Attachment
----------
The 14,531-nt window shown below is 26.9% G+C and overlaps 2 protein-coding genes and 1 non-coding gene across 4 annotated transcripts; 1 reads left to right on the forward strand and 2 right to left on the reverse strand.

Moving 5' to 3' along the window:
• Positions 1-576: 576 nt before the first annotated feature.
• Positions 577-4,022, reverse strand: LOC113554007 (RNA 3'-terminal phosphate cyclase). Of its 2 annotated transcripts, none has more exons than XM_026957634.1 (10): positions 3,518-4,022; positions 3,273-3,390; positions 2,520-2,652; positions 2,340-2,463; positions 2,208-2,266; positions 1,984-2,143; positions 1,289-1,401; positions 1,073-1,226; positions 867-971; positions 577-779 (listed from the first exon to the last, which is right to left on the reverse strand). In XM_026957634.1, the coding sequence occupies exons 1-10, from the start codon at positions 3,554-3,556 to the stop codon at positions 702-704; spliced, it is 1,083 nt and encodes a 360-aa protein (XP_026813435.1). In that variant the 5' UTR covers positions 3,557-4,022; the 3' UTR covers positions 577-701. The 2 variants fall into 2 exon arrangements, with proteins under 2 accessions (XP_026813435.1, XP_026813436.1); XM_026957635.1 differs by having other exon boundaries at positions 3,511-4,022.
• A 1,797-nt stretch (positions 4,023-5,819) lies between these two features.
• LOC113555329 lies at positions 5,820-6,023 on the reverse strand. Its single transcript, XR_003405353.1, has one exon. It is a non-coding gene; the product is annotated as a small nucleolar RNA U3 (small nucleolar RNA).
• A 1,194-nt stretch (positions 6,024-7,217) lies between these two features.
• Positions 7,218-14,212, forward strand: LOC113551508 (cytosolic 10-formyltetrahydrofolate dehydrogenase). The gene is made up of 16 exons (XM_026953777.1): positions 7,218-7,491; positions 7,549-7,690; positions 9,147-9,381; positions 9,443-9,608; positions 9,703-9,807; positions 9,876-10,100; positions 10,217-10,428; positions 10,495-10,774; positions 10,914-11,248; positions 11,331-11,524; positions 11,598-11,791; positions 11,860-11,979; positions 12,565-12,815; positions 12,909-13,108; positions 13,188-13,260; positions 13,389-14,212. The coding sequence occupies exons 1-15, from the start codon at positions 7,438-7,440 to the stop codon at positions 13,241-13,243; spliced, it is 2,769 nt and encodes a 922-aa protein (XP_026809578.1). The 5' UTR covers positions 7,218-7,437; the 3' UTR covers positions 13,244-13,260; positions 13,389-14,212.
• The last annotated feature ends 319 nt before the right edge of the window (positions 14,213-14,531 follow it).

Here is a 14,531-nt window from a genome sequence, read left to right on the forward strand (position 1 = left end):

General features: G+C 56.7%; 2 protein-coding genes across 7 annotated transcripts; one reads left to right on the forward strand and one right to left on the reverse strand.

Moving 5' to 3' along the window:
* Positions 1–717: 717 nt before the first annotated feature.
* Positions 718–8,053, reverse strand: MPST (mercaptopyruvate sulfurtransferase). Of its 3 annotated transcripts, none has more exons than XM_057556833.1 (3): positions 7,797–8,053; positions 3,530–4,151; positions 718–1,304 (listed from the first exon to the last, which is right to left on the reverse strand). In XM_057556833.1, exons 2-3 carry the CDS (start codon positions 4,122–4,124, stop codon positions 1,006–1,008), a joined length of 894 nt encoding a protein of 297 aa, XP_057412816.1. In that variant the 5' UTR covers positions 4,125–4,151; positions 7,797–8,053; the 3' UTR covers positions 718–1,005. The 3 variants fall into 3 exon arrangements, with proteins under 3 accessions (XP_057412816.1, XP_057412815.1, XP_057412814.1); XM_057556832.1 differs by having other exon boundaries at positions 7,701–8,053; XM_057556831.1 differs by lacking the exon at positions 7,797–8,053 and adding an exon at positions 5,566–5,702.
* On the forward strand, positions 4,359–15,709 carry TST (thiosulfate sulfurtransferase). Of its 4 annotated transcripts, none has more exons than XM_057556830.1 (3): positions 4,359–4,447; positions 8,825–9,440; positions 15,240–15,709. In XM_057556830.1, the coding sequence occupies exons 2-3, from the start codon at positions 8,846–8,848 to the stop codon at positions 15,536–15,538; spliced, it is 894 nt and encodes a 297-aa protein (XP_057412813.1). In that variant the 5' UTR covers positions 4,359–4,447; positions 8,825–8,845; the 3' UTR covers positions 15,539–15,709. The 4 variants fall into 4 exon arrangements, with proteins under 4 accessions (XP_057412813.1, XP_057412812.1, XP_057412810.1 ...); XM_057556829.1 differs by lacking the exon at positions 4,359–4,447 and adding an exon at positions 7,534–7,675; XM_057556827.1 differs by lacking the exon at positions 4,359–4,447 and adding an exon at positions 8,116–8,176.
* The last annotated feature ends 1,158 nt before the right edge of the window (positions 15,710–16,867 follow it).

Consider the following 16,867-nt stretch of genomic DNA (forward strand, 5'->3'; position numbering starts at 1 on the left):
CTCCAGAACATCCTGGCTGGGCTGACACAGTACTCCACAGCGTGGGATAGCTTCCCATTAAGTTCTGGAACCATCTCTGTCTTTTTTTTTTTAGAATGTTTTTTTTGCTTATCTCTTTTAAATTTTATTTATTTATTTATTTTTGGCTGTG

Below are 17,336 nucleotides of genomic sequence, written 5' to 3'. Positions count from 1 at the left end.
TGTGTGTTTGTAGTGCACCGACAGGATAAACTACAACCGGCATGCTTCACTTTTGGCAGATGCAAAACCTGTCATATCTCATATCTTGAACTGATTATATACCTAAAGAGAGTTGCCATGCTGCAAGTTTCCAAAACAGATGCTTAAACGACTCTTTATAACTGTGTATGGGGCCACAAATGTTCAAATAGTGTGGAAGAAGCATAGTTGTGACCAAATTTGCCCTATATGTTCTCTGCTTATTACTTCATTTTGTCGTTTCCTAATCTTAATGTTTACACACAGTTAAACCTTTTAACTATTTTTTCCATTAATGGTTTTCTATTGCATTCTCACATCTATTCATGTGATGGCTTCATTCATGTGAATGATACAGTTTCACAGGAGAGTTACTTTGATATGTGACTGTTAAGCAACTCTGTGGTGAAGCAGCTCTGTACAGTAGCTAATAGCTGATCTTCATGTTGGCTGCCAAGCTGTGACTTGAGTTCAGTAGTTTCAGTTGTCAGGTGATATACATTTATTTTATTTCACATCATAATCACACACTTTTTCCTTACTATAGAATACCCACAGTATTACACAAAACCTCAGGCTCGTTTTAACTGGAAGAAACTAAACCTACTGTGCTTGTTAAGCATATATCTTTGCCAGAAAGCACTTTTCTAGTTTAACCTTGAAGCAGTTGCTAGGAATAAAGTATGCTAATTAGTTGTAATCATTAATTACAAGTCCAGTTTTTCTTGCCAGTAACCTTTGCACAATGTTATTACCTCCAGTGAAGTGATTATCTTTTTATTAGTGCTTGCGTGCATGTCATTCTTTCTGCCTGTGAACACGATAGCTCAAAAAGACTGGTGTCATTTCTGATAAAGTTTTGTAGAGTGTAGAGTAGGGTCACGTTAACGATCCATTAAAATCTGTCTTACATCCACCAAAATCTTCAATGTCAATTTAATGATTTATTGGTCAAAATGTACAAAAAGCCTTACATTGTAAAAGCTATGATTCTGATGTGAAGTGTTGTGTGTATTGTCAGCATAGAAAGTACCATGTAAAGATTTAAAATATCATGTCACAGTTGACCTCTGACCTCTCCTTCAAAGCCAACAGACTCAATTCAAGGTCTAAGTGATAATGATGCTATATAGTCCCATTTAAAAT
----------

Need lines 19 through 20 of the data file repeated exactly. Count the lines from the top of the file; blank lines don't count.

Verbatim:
Below are 17,336 nucleotides of genomic sequence, written 5' to 3'. Positions count from 1 at the left end.
TGTGTGTTTGTAGTGCACCGACAGGATAAACTACAACCGGCATGCTTCACTTTTGGCAGATGCAAAACCTGTCATATCTCATATCTTGAACTGATTATATACCTAAAGAGAGTTGCCATGCTGCAAGTTTCCAAAACAGATGCTTAAACGACTCTTTATAACTGTGTATGGGGCCACAAATGTTCAAATAGTGTGGAAGAAGCATAGTTGTGACCAAATTTGCCCTATATGTTCTCTGCTTATTACTTCATTTTGTCGTTTCCTAATCTTAATGTTTACACACAGTTAAACCTTTTAACTATTTTTTCCATTAATGGTTTTCTATTGCATTCTCACATCTATTCATGTGATGGCTTCATTCATGTGAATGATACAGTTTCACAGGAGAGTTACTTTGATATGTGACTGTTAAGCAACTCTGTGGTGAAGCAGCTCTGTACAGTAGCTAATAGCTGATCTTCATGTTGGCTGCCAAGCTGTGACTTGAGTTCAGTAGTTTCAGTTGTCAGGTGATATACATTTATTTTATTTCACATCATAATCACACACTTTTTCCTTACTATAGAATACCCACAGTATTACACAAAACCTCAGGCTCGTTTTAACTGGAAGAAACTAAACCTACTGTGCTTGTTAAGCATATATCTTTGCCAGAAAGCACTTTTCTAGTTTAACCTTGAAGCAGTTGCTAGGAATAAAGTATGCTAATTAGTTGTAATCATTAATTACAAGTCCAGTTTTTCTTGCCAGTAACCTTTGCACAATGTTATTACCTCCAGTGAAGTGATTATCTTTTTATTAGTGCTTGCGTGCATGTCATTCTTTCTGCCTGTGAACACGATAGCTCAAAAAGACTGGTGTCATTTCTGATAAAGTTTTGTAGAGTGTAGAGTAGGGTCACGTTAACGATCCATTAAAATCTGTCTTACATCCACCAAAATCTTCAATGTCAATTTAATGATTTATTGGTCAAAATGTACAAAAAGCCTTACATTGTAAAAGCTATGATTCTGATGTGAAGTGTTGTGTGTATTGTCAGCATAGAAAGTACCATGTAAAGATTTAAAATATCATGTCACAGTTGACCTCTGACCTCTCCTTCAAAGCCAACAGACTCAATTCAAGGTCTAAGTGATAATGATGCTATATAGTCCCATTTAAAAT